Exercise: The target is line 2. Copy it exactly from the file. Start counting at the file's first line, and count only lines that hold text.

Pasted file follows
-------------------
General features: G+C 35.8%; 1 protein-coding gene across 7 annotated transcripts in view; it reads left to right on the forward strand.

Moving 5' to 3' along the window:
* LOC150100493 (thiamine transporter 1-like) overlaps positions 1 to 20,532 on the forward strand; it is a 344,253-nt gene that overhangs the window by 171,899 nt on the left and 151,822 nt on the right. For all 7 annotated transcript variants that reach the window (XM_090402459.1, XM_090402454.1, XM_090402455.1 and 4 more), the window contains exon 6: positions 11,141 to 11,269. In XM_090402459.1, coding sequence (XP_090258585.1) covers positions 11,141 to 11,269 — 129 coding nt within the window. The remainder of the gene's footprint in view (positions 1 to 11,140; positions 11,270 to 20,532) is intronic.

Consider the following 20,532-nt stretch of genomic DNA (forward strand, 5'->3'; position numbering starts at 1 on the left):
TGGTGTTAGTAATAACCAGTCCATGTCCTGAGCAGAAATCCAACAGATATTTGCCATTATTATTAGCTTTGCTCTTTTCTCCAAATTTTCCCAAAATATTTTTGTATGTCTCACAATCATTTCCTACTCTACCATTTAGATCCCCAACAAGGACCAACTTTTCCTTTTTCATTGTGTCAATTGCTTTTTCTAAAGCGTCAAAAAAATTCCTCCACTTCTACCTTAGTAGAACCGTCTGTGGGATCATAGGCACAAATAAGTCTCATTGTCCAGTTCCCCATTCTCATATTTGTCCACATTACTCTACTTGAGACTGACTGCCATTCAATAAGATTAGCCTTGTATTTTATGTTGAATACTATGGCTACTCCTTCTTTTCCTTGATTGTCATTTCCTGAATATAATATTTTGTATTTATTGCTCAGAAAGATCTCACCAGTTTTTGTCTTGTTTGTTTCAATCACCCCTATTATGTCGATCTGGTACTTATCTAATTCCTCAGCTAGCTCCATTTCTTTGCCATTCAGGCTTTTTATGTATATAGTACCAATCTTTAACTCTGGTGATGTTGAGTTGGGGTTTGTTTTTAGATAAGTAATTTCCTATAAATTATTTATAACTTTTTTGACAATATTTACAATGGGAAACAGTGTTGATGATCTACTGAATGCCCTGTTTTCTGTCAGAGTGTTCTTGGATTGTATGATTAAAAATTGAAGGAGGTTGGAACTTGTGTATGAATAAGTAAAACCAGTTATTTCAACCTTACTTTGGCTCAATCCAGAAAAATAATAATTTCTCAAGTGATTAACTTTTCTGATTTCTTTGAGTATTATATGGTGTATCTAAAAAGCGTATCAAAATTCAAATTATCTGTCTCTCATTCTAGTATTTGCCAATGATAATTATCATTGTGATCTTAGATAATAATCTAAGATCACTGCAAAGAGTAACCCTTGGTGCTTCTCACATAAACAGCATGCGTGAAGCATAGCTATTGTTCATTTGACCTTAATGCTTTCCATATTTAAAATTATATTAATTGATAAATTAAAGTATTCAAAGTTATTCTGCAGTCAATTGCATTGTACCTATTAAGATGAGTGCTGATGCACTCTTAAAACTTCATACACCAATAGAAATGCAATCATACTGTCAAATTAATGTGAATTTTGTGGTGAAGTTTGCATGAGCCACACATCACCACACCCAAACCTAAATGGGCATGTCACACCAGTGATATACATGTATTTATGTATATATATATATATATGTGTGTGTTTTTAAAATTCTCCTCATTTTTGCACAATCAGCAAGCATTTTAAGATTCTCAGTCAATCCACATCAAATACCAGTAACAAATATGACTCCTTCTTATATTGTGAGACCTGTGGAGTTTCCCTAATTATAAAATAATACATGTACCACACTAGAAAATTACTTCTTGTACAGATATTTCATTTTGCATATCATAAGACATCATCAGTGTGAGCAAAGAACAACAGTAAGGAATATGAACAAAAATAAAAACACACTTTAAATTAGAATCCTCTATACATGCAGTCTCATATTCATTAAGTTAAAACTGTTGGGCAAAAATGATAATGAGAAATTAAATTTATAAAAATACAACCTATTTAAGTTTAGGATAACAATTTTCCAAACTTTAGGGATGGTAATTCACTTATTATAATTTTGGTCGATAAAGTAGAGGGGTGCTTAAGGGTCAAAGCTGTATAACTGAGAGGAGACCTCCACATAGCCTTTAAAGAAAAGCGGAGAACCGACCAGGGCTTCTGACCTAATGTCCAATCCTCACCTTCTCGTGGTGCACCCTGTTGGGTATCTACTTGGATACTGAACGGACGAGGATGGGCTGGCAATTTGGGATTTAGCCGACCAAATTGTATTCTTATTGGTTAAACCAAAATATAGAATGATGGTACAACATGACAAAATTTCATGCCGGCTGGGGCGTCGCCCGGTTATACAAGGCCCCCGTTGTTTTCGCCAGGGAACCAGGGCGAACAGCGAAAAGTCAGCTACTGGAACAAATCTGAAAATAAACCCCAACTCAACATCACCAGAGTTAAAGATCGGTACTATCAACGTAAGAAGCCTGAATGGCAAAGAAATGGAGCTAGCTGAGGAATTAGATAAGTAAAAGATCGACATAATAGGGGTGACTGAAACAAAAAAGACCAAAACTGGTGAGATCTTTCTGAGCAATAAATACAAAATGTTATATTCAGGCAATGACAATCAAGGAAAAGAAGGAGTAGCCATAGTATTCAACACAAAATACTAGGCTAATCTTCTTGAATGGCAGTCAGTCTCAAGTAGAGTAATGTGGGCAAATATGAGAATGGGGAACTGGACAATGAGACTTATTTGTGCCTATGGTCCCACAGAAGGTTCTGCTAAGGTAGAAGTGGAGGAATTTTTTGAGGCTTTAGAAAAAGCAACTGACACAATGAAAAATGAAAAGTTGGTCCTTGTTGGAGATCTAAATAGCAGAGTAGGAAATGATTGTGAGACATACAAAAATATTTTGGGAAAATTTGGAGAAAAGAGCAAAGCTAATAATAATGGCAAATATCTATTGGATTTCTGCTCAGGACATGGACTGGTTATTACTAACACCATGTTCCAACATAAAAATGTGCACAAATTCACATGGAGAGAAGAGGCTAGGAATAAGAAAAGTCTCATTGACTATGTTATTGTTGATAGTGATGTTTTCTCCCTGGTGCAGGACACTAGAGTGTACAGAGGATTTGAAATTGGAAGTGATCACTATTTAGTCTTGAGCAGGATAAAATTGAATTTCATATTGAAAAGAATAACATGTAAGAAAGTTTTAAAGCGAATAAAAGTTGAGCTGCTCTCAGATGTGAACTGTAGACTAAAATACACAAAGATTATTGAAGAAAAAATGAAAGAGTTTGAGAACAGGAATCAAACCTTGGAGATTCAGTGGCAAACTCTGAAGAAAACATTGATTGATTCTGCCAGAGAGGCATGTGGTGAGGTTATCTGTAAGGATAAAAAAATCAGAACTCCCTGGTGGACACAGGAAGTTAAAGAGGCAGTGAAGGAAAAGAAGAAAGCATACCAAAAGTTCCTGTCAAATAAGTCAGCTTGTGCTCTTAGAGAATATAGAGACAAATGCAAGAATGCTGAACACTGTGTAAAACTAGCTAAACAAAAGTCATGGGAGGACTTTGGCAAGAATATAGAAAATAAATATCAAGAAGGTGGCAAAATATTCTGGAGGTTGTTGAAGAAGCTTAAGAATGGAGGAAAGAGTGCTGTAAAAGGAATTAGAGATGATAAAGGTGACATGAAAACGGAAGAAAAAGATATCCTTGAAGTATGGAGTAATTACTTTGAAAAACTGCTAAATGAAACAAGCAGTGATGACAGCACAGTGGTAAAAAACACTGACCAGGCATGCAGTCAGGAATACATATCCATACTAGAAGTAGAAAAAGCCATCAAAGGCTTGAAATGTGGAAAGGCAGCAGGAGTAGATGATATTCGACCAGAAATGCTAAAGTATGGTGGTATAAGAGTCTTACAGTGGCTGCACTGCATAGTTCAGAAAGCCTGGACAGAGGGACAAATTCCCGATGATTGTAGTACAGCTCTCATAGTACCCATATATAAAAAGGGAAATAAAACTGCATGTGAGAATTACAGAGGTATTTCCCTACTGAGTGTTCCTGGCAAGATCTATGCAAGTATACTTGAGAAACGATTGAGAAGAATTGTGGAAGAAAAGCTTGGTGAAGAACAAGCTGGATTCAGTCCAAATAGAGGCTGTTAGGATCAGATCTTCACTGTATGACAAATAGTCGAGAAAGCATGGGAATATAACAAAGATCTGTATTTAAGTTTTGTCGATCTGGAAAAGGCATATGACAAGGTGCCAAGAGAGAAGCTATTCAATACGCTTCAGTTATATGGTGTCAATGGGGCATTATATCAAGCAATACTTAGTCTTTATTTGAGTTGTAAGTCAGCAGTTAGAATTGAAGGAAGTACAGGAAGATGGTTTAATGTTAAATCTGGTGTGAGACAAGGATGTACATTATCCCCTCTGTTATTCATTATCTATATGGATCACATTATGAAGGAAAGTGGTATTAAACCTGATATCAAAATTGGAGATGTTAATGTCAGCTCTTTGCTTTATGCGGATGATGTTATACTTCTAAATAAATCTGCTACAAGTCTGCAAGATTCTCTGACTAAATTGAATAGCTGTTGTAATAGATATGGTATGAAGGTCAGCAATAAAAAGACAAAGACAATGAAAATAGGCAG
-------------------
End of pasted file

Moving 5' to 3' along the window: